Child Protection Guidance
Members of the dental team are in a position where they may observe the signs of child abuse or neglect or hear something that causes them concern about a child.
The dental team has an ethical responsibility to find out about and follow local procedures for child protection and to follow them if a child is or might be at risk of abuse or neglect (Standards for dental professionals, GDC 2005). There is also a responsibility to ensure that children are not at risk from members of the profession. The dental team is not responsible for making a diagnosis of child abuse or neglect, just for sharing concerns appropriately. Abuse and neglect are described in four categories:
Physical abuse may involve hitting, shaking, throwing, poisoning, burning or scalding, drowning, suffocating or otherwise causing physical harm to a child. It may also be caused by a parent or carer fabricating the symptoms of, or deliberately causing, illness in a child. Orofacial trauma occurs in at least 50% of children diagnosed with physical abuse – and a child with one injury may have further injuries that are not visible.
Emotional abuse is the persistent emotional maltreatment causing severe and persistent adverse effects on the child’s emotional development. It may involve conveying to children that they are worthless or unloved, inadequate, or valued only insofar as they meet the needs of the other person. It may feature · age or developmentally inappropriate expectations being imposed on children · interactions that are beyond the child’s developmental capability · overprotection and limitation of exploration and learning · preventing the child participating in normal social interaction · seeing or hearing the ill-treatment of another · causing children frequently to feel frightened or in danger · exploitation or corruption of children.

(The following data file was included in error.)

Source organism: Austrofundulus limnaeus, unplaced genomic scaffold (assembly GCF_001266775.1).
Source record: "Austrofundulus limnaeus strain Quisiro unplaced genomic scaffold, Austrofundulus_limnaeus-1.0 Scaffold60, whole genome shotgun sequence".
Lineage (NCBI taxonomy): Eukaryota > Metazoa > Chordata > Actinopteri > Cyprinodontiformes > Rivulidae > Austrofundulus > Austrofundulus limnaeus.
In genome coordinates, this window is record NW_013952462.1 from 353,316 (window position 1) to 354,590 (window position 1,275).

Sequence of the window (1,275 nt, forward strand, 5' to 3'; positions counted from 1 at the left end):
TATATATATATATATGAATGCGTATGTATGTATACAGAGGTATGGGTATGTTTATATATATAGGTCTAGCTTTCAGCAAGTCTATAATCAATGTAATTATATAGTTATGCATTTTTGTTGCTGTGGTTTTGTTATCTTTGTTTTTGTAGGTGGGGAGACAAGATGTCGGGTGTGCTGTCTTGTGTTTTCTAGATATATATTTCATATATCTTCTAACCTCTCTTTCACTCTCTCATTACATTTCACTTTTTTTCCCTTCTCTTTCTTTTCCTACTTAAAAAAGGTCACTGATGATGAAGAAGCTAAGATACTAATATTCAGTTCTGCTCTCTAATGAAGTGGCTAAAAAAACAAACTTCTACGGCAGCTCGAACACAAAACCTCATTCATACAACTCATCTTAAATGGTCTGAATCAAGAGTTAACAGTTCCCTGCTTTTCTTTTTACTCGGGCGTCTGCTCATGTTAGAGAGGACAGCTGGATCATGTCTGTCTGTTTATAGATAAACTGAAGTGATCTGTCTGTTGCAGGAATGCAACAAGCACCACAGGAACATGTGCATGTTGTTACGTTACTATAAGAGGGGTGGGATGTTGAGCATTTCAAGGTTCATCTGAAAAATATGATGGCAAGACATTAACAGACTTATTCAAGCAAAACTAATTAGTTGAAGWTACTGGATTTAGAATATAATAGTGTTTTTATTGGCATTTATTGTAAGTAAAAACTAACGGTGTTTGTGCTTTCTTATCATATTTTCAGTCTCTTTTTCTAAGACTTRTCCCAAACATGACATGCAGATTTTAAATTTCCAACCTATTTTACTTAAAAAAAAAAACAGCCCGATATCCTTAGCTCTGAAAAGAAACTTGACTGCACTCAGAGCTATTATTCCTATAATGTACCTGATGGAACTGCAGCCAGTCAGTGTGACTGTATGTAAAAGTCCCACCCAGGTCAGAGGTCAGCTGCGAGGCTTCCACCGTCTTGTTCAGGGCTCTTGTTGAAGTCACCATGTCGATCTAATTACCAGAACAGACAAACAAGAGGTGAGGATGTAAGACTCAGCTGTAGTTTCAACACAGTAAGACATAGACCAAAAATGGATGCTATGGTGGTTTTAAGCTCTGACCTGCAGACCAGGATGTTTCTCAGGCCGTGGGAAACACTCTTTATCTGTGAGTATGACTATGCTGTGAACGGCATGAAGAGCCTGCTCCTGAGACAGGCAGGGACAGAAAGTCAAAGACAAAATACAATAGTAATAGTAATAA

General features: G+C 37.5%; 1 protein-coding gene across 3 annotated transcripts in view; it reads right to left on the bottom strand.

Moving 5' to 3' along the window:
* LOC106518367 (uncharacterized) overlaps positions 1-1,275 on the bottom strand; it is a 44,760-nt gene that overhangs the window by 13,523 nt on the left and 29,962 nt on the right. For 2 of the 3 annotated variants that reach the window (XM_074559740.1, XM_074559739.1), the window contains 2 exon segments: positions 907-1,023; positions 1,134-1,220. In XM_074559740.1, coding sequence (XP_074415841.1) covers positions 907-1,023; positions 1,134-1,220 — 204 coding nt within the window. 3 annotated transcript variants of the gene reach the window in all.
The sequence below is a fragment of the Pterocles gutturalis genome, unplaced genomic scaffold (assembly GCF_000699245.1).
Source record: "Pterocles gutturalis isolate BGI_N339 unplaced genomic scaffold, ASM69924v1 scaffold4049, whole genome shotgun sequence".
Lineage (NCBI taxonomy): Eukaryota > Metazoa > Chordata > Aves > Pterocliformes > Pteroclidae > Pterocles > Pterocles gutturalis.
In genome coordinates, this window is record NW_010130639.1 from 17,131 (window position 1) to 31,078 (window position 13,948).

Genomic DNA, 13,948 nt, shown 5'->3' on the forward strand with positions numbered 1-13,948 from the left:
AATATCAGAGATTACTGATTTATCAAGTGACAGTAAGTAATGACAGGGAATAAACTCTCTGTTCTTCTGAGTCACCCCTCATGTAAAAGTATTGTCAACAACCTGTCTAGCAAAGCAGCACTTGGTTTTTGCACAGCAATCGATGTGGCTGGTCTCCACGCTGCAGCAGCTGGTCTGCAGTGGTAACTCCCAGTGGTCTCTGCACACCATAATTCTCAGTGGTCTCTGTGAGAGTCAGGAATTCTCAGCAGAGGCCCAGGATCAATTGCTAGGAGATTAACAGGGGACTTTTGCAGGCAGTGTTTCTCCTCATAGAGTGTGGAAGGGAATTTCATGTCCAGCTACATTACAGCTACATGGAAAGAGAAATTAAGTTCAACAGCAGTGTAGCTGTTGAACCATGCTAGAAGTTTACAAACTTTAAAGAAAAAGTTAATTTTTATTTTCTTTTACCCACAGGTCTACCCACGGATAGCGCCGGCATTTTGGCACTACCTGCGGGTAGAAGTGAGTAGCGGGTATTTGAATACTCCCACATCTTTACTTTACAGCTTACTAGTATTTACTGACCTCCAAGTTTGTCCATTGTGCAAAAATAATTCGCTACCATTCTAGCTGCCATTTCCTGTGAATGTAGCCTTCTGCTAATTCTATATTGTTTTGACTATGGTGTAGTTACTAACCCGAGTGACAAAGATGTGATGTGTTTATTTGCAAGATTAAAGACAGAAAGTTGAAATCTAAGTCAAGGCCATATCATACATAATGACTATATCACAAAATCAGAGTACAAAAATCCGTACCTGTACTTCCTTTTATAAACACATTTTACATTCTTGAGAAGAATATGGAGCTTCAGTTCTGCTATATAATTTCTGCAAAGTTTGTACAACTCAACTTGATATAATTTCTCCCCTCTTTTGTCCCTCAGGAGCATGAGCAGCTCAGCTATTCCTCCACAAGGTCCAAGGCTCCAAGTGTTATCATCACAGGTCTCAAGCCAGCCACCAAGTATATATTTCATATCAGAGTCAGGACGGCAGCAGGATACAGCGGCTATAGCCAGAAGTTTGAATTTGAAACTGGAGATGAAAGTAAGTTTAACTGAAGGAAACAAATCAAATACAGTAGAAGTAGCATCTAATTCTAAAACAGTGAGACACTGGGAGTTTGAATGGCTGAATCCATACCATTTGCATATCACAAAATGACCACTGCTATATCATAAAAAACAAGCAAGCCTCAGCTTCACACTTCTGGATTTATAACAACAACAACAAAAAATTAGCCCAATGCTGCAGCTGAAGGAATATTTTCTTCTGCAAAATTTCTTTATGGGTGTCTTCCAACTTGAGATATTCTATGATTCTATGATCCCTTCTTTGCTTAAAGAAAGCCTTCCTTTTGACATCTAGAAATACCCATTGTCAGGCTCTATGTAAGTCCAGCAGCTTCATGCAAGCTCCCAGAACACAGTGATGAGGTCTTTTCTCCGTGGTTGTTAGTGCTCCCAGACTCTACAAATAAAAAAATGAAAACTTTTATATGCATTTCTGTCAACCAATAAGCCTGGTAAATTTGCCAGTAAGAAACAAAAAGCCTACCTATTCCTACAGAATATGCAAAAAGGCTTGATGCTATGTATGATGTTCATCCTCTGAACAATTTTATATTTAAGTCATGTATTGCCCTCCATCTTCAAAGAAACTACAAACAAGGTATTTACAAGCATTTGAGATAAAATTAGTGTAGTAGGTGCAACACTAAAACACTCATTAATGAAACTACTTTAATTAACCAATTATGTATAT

Sexual abuse involves forcing or enticing a child or young person to take part in sexual activities, whether or not the child is aware of what is happening. The activities may involve physical contact, including penetrative (for example rape, buggery) or non-penetrative acts. They may include non-contact activities, such as involving children in looking at, or in the production of, pornographic material or watching sexual activities, or encouraging children to behave in sexually inappropriate ways.
Neglect is the persistent failure to meet the child’s basic physical and/or psychological needs, likely to result in the serious impairment of the child’s health or development. It may occur in pregnancy as a result of maternal substance abuse. Once a child is born, neglect may involve a parent or carer:
· failing to provide adequate food and clothing, shelter
· failing to protect a child from physical and emotional harm or danger
· failure to ensure adequate supervision
· failure to ensure access to appropriate medical care or treatment
· neglect of, or unresponsiveness to, a child’s basic emotional needs.
Tovey & Little Dental Centre CHILD PROTECTION POLICY
We are committed to protect children from harm. Our dental team accepts and recognises our responsibilities to develop awareness of the issues which cause children harm. We will endeavour to safeguard children by
· adopting child protection guidelines through procedures and a code of conduct for the dental team
· making staff and patients aware that we take child protection seriously and respond to concerns about the welfare of children
· sharing information about concerns with agencies who need to know and involving parents and children appropriately · following carefully the procedures for staff recruitment and selection
· providing effective management for staff by ensuring access to supervision, support and training
The Practice manager is responsible for enforcing, maintaining and auditing the policy. This includes an annual review in January